Unified front in support of MCF-Togo

The warden’s concerns were the same as several masked politicians from northern Minnesota — Democrats and Republicans — who stood beside one another in a unified message of fighting for the existence of MCF-Togo.

“It’s very important that we let our voices be heard,” Nashwauk Mayor Calvin Saari said in his town’s park that sits roughly 25 miles from the facility. “It’s easy to pick on small facilities that just cost you a little bit of money when there’s big dollars that are needed.”

Saari was among the politicians who denounced how state legislators failed to pass a supplemental budget proposal that included funding for the Department of Corrections.

He offered his opinion on the problem at hand: “The unfortunate thing is the bonding bill and the supplemental bill tied together in the state legislature which the legislature has been unable to pass in three separate sessions holds the key to keeping this facility open. It’s my sincere hopes to convince the legislators to act on this.” He noted the Iron Range-based lawmakers are not the ones who need convincing but they needed to win over legislators from The Cities “who play the political posturing game that you and I as greater Minnesota residents pay the price for today.”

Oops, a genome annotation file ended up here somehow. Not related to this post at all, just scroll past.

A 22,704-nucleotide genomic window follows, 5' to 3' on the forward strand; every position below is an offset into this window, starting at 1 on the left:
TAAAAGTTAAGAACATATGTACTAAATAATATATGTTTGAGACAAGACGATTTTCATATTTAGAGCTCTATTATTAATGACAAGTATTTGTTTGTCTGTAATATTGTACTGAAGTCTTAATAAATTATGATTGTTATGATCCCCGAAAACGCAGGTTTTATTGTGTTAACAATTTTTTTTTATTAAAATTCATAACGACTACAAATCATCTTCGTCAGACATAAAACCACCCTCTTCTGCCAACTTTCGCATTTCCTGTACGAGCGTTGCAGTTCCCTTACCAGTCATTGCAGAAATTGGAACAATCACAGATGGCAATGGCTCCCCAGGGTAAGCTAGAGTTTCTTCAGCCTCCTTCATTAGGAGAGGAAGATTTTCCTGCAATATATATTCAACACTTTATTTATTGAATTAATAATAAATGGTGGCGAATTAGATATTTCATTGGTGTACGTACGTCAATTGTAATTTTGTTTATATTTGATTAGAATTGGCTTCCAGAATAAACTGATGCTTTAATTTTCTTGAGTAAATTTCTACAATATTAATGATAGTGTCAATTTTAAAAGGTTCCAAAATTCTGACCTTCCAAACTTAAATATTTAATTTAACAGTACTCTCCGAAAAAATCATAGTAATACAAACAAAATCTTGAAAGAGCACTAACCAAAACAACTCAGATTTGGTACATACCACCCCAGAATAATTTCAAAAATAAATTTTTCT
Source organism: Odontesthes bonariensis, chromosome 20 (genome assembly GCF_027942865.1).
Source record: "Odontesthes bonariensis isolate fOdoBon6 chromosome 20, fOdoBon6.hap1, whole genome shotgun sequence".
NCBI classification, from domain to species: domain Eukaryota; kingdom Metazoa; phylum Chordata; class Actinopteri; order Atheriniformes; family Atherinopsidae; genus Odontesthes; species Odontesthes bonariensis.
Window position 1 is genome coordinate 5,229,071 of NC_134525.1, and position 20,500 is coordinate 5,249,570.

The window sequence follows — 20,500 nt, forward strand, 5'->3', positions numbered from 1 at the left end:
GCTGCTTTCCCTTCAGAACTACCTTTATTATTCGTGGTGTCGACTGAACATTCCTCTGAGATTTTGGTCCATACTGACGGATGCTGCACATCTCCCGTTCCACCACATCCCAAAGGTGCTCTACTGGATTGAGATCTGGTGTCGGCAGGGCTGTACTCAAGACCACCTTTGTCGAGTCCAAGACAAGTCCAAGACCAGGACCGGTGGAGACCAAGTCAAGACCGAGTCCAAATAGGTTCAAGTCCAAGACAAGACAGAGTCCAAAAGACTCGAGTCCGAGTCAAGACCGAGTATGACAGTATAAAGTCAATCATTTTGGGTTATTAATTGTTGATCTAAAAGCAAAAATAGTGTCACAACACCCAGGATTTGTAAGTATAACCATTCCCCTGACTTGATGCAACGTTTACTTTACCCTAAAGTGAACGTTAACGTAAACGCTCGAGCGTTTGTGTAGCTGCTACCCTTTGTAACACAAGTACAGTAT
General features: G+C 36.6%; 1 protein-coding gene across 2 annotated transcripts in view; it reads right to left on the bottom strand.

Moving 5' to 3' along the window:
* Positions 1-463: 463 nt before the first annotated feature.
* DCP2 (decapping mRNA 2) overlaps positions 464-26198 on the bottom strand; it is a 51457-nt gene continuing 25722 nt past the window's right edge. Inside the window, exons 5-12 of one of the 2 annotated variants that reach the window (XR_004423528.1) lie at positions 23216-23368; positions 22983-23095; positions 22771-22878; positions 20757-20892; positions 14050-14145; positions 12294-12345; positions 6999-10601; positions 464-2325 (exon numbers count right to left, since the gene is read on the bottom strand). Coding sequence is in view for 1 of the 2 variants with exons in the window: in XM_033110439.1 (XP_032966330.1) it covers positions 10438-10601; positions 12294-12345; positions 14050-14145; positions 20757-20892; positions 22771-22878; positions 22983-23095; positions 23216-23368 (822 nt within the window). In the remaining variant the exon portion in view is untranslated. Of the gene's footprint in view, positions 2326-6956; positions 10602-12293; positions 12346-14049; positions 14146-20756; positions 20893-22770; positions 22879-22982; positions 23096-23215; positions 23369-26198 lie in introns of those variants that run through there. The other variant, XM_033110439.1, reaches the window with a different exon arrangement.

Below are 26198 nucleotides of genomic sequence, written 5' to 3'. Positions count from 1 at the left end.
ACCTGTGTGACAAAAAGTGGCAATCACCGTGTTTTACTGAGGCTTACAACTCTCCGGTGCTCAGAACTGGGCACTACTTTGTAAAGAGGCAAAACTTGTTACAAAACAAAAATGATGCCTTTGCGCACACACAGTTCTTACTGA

State Rep. Julie Sandstede, DFL-Hibbing, and State Sen. Justin Eichorn, R-Grand Rapids, described how they introduced bills this past legislative session to try and keep the facility open.

“We know that COVID has done a number on the state of Minnesota. We know that we are facing a deficit and this is not unique to the Iron Range. This is statewide,” Sandstede said. “But we’re not going to take the first hit in the state of Minnesota, in my district with MCF-Togo. It’s time to pump the brakes. It’s time to pause.”

She continued, “This is not big money that we’re talking about in a statewide budget. It’s time to slow down and really weigh the benefit of this program against the cost, because it is certainly outweighed in benefit.”

Other DFLers in attendance included State Sen. David Tomassoni, of Chisholm, State Rep. Robert Ecklund, of International Falls, and Dave Lislegard, of Aurora, who all gave impassioned speeches in support of the MCF-Togo workers. Ecklund said it was important to keep the facility open, especially at a time when the region has been struggling to diversify its economy. Commissioners from St. Louis and Itasca counties showed up to the rally, too, in addition to a representative from the office of the U.S. Sen. Amy Klobuchar.